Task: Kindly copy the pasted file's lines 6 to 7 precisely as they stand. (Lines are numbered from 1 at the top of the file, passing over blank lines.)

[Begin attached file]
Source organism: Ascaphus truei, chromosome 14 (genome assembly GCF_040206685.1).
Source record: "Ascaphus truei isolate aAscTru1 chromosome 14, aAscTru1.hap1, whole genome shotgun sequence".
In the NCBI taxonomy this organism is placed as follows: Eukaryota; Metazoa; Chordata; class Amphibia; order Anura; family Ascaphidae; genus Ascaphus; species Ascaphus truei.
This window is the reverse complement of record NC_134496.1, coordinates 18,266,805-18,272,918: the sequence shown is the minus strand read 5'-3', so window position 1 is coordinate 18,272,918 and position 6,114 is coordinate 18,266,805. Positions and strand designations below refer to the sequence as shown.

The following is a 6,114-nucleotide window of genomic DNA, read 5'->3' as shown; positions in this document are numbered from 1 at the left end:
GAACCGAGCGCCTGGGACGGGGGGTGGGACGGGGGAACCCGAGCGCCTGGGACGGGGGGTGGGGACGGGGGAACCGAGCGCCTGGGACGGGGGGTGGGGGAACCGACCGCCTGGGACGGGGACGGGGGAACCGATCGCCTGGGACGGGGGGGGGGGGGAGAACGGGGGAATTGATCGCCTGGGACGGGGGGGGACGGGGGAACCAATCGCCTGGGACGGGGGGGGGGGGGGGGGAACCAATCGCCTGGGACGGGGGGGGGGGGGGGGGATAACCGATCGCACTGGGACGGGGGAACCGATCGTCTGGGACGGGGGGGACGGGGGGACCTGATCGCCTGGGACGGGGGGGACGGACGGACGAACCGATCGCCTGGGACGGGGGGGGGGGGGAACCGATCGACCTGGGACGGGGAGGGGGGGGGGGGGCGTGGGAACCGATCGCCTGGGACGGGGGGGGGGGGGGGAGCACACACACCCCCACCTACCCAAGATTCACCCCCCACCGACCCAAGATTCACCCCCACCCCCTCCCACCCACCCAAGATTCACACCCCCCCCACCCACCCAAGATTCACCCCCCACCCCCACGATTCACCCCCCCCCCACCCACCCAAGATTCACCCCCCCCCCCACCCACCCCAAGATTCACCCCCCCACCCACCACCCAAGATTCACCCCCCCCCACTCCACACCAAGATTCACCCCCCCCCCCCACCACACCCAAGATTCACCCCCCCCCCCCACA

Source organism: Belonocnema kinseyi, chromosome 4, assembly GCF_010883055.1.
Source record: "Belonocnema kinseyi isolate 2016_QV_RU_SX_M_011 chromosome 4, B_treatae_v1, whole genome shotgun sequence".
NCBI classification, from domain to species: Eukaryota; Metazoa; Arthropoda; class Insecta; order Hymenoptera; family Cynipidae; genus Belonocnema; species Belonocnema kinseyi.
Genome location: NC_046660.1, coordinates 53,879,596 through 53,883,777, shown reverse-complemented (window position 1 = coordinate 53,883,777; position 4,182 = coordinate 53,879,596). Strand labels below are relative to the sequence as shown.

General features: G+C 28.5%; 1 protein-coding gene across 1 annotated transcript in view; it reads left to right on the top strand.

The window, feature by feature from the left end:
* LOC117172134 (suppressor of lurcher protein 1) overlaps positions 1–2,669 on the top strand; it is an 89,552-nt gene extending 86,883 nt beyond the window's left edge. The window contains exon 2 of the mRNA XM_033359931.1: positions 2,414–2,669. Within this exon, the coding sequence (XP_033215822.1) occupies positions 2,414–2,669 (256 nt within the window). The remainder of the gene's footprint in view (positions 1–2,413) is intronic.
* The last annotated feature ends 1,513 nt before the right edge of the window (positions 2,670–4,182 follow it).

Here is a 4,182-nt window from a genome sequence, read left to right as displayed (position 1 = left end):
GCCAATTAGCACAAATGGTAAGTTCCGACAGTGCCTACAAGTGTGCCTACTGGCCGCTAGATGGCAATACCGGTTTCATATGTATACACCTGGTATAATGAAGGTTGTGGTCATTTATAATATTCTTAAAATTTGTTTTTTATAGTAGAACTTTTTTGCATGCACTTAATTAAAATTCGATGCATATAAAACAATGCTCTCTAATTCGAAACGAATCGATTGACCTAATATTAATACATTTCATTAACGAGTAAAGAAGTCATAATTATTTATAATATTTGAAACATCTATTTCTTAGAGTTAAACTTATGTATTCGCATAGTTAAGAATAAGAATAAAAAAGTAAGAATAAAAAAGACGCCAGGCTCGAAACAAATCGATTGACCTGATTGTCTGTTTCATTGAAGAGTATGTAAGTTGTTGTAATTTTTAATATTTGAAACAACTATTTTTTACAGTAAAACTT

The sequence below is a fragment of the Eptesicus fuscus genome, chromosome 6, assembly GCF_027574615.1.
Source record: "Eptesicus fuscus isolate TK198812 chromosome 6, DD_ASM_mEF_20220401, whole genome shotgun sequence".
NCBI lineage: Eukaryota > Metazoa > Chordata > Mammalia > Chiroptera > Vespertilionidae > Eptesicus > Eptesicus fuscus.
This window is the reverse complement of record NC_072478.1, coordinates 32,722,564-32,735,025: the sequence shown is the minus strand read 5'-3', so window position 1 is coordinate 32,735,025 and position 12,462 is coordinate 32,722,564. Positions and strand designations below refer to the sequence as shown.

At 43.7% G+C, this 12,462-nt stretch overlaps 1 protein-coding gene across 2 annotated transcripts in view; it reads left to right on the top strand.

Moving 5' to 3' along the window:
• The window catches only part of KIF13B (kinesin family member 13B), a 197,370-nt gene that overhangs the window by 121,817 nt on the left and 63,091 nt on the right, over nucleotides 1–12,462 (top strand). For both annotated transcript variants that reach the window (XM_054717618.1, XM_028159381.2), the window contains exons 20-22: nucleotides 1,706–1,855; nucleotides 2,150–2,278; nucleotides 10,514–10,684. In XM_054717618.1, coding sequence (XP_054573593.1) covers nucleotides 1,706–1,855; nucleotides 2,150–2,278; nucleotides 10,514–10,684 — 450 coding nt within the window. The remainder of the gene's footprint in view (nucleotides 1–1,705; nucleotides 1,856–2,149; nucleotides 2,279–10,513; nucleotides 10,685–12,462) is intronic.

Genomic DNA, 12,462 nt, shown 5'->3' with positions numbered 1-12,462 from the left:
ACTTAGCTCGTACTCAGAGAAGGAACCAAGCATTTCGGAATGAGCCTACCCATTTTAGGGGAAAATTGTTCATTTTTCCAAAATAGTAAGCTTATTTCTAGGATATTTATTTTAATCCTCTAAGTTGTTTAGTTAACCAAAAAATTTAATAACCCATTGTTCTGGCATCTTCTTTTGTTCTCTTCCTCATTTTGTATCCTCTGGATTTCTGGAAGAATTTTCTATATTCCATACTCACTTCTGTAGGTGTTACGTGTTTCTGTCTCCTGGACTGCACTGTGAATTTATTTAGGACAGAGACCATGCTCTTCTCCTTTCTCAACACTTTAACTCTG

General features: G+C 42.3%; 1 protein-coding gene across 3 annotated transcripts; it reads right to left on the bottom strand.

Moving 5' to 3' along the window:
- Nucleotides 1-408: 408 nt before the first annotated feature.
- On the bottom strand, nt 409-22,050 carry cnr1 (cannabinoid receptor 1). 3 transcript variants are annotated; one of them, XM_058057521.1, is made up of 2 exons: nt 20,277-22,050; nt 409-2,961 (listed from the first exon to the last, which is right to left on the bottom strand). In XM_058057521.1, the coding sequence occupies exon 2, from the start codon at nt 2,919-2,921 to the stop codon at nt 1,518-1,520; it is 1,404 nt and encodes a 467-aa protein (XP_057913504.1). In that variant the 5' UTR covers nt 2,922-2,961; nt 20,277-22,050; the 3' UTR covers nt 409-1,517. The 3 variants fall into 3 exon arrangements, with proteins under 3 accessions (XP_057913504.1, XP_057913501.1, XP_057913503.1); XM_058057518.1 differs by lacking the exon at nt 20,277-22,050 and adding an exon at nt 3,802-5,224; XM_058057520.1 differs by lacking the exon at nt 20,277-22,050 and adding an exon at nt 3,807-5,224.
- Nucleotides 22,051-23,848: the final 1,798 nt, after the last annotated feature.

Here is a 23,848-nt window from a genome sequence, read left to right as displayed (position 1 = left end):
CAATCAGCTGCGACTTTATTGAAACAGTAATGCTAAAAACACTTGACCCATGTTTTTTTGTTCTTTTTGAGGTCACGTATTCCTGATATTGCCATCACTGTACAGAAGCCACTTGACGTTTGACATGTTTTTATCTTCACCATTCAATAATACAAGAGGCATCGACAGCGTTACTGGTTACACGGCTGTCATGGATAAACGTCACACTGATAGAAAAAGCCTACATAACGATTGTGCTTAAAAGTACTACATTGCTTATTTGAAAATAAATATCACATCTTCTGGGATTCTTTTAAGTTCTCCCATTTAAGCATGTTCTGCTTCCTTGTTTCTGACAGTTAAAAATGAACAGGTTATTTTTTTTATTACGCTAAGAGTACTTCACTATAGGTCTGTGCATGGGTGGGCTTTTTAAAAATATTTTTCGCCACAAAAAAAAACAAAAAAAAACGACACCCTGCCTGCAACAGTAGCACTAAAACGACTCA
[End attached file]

GAACCGAGCGCCTGGGACGGGGGGTGGGACGGGGGAACCCGAGCGCCTGGGACGGGGGGTGGGGACGGGGGAACCGAGCGCCTGGGACGGGGGGTGGGGGAACCGACCGCCTGGGACGGGGACGGGGGAACCGATCGCCTGGGACGGGGGGGGGGGGGAGAACGGGGGAATTGATCGCCTGGGACGGGGGGGGACGGGGGAACCAATCGCCTGGGACGGGGGGGGGGGGGGGGGAACCAATCGCCTGGGACGGGGGGGGGGGGGGGGGATAACCGATCGCACTGGGACGGGGGAACCGATCGTCTGGGACGGGGGGGACGGGGGGACCTGATCGCCTGGGACGGGGGGGACGGACGGACGAACCGATCGCCTGGGACGGGGGGGGGGGGGAACCGATCGACCTGGGACGGGGAGGGGGGGGGGGGGCGTGGGAACCGATCGCCTGGGACGGGGGGGGGGGGGGGAGCACACACACCCCCACCTACCCAAGATTCACCCCCCACCGACCCAAGATTCACCCCCACCCCCTCCCACCCACCCAAGATTCACACCCCCCCCACCCACCCAAGATTCACCCCCCACCCCCACGATTCACCCCCCCCCCACCCACCCAAGATTCACCCCCCCCCCCACCCACCCCAAGATTCACCCCCCCACCCACCACCCAAGATTCACCCCCCCCCACTCCACACCAAGATTCACCCCCCCCCCCCACCACACCCAAGATTCACCCCCCCCCCCCACA

Source organism: Belonocnema kinseyi, chromosome 4, assembly GCF_010883055.1.